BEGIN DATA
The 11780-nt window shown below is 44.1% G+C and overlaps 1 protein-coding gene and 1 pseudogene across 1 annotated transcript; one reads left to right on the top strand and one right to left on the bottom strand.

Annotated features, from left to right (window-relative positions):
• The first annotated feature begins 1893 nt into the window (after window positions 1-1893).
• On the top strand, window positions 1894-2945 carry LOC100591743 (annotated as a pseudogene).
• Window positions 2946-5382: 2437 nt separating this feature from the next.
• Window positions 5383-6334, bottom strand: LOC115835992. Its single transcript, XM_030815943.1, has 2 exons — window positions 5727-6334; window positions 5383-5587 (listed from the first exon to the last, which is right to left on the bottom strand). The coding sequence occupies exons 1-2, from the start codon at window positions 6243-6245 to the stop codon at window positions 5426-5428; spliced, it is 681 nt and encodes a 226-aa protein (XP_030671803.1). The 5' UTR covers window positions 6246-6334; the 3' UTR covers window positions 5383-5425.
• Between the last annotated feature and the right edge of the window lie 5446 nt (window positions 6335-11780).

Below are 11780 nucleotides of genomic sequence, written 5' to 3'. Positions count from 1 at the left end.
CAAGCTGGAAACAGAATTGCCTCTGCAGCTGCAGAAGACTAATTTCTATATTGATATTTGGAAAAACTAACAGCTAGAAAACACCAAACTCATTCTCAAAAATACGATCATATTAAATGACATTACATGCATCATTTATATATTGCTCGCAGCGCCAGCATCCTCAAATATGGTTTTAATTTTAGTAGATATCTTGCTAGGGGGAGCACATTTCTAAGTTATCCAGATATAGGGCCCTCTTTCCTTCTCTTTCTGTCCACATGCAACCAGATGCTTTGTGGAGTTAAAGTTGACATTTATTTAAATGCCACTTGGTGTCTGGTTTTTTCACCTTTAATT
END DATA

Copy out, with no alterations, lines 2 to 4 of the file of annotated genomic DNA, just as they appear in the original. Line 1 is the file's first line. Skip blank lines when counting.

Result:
Annotated features, from left to right (window-relative positions):
• The first annotated feature begins 1893 nt into the window (after window positions 1-1893).
• On the top strand, window positions 1894-2945 carry LOC100591743 (annotated as a pseudogene).